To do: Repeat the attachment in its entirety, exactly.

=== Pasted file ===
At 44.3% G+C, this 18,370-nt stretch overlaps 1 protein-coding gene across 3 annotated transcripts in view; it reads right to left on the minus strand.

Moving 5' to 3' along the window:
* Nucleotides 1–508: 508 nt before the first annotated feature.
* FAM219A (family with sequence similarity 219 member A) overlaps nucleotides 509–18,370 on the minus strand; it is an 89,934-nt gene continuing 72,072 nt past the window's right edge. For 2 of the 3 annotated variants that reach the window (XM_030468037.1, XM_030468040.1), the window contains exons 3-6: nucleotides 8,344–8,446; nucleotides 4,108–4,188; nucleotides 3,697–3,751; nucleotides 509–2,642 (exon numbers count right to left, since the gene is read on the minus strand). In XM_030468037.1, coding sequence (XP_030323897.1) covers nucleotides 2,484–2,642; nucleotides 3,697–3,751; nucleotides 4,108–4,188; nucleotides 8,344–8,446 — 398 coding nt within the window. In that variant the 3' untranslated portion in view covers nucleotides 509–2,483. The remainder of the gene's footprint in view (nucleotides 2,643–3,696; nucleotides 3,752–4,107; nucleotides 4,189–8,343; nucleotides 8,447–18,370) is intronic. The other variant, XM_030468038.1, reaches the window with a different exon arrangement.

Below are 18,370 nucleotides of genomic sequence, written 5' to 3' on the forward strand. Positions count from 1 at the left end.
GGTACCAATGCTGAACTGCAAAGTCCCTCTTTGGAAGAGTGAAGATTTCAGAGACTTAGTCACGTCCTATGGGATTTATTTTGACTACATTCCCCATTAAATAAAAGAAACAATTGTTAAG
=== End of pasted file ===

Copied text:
At 44.3% G+C, this 18,370-nt stretch overlaps 1 protein-coding gene across 3 annotated transcripts in view; it reads right to left on the minus strand.

Moving 5' to 3' along the window:
* Nucleotides 1–508: 508 nt before the first annotated feature.
* FAM219A (family with sequence similarity 219 member A) overlaps nucleotides 509–18,370 on the minus strand; it is an 89,934-nt gene continuing 72,072 nt past the window's right edge. For 2 of the 3 annotated variants that reach the window (XM_030468037.1, XM_030468040.1), the window contains exons 3-6: nucleotides 8,344–8,446; nucleotides 4,108–4,188; nucleotides 3,697–3,751; nucleotides 509–2,642 (exon numbers count right to left, since the gene is read on the minus strand). In XM_030468037.1, coding sequence (XP_030323897.1) covers nucleotides 2,484–2,642; nucleotides 3,697–3,751; nucleotides 4,108–4,188; nucleotides 8,344–8,446 — 398 coding nt within the window. In that variant the 3' untranslated portion in view covers nucleotides 509–2,483. The remainder of the gene's footprint in view (nucleotides 2,643–3,696; nucleotides 3,752–4,107; nucleotides 4,189–8,343; nucleotides 8,447–18,370) is intronic. The other variant, XM_030468038.1, reaches the window with a different exon arrangement.

Below are 18,370 nucleotides of genomic sequence, written 5' to 3' on the forward strand. Positions count from 1 at the left end.
GGTACCAATGCTGAACTGCAAAGTCCCTCTTTGGAAGAGTGAAGATTTCAGAGACTTAGTCACGTCCTATGGGATTTATTTTGACTACATTCCCCATTAAATAAAAGAAACAATTGTTAAG